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School of Performing and Visual Arts

Areas of Study

Foundations Graphic Design Painting/Drawing Sculpture

 

Foundations

“Foundations”, as many know the program, is an intense first-year experience organized to prepare you for a successful transition into their desired area of visual specialization.

 

Foundations

What Will I Learn?

The foundations year includes five basic, yet challenging studio courses including drawing, two and three-dimensional design and color theory. As with more advanced studio courses that follow, foundation level courses are oriented toward understanding the creative process, as well as comprehending and developing a personal sense of visual sophistication. Also significant in the foundation year is the need to acquire, and use with confidence, a strong artistic vocabulary relating to the visual arts. A strong beginning makes for a highly qualified and professionally valuable graduate from any of the visual arts/design programs.

Once you have successfully completed requirements of the Foundation program it is time for you to move into any of the preferred areas of specialization mentioned below.

 

Student Work

ART 101 - Drawing 
Studio. A study of the possibilities of drawing as the expression of a variety of ways of seeing and thinking.

Foundations | Student Work

Foundations | Student Work

Foundations | Student Work

Foundations | Student Work

Foundations | Student Work

 

 

Graphic Design  

Our Graphic Design program will prepare you to work as both an artist and a communicator, as you will develop a high level of proficiency in traditional artistic and digital skills to transform artistic decisions into effective digital graphics for sophisticated audiences.

 

Graphic DesignWhat Will I Learn?

Course work focuses on visual literacy; development of conceptual, aesthetic, and visualization skills; and creative problem solving. Students will learn Graphic Design skills and principles for identity design, type design, collateral design, editorial design, package design, poster design, information design, storyboarding, advertising design, and, interactive (web) design.

  • Instruction is supported by art studio and academic courses related to the design profession.
  • Classroom experiences may be broadened through job internships in design firms, advertising agencies or corporate design studios.
  • Numerous field trips, visiting artist presentations and work on actual, real world projects also expand the classroom experience.

In the initial graphic design courses, students are exposed to design theory, methodologies, and tools of visual communication. Conceptual, technical and presentation skills, based on commercial expectations and professional practices, are developed.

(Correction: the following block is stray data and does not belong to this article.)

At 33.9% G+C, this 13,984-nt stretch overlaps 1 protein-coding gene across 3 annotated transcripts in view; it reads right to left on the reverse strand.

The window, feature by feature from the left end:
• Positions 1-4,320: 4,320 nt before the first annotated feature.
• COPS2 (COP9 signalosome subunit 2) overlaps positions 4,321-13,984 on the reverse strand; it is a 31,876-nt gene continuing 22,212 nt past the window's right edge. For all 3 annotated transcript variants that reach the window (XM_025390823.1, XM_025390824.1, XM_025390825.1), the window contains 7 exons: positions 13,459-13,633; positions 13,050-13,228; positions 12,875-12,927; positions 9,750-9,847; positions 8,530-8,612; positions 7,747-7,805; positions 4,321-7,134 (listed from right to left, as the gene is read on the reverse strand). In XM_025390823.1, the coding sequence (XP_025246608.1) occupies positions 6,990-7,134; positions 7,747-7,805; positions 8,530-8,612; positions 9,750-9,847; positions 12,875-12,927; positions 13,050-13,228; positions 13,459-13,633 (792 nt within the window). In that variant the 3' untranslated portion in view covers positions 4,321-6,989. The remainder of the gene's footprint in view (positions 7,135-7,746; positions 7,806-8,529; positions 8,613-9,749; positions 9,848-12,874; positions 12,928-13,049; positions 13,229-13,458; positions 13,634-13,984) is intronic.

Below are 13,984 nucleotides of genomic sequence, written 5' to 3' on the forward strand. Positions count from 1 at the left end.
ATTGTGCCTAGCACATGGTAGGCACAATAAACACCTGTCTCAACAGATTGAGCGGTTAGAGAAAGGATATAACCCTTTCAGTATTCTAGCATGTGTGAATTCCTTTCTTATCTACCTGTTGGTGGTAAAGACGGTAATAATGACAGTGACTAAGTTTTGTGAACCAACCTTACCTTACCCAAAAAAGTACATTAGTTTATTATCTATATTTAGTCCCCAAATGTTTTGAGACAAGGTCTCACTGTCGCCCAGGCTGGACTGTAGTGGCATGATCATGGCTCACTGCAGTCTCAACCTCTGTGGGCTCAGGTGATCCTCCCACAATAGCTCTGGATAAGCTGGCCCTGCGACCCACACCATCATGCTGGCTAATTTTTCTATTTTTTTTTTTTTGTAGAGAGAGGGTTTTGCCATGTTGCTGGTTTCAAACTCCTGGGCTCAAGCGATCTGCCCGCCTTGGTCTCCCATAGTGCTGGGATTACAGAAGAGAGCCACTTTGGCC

Later course work emphasizes communication skills, technical and production skills, and the understanding of marketing and promotion.

At the completion of the senior year, students produce an extensive senior project, combining an area of personal vision with their professional goals. Successful completion of the program provides a professional portfolio and the skills necessary to enter the field.

Career Options

The program enjoys an exceptional placement rate, with graduates working in corporate art studios, advertising agencies, design studios, printing and publishing firms, and the expanding electronic publishing and digital art fields throughout the United States.

 

Student Work

Graphic Design | Student Work

Graphic Design | Student Work

Graphic Design | Student Work

Graphic Design | Student Work

Graphic Design | Student Work

 

 

Painting/Drawing

The objective of the Drawing and Painting area is to teach all students an understanding of the expressive and investigative possibilities of the two-dimensional formal plastic arts.

For those who are professionally oriented, the program provides experiences of sufficient breadth and depth to develop professional standards of performance. 

Teaching is done by a two-dimensional visual form problem-solving method, using traditional materials on a planer surface to produce visual artwork. An open and ongoing dialogue about painting and drawing and visual aesthetics is done in group criticism sessions, as well as individual (one-on-one student / faculty) criticism sessions. Theses, combined with group classes and individual projects, will prepare the student for the senior project and exhibition. Advanced courses are individualized and highly independent.

Student Work

Painting/Drawing | Student Work

Painting/Drawing | Student Work

Painting/Drawing | Student Work

Painting/Drawing | Student Work

Painting/Drawing | Student Work

 

Sculpture

The objective of the Sculpture Program is to offer students a complete and well-rounded curriculum in the three dimensional art forms. Creative problem-solving in three-dimensional space and the history of the medium are the primary goals. It is important for the artist/student to be proficient in a wide range of materials and techniques. Concurrently, the student must endeavor to invent and build an effective visual language as an expressive tool for art-making. They will be well versed in contemporary issues and theory related to art making as well as the historical contributions of other artists and institutions and have the skills, knowledge, and confidence to enter into creative careers, and/or successful entry into graduate school.

Student Work

Sculpture | Student Work

Sculpture | Student Work

Sculpture | Student Work

Sculpture | Student Work

Sculpture | Student Work

 

 

Contact Us

School of Performing and Visual Arts

201E Theatre and Dance

Campus Hattiesburg

Campus Map

Email
%20sandra.whittingtonFREEMississippi

Phone
601.266.4161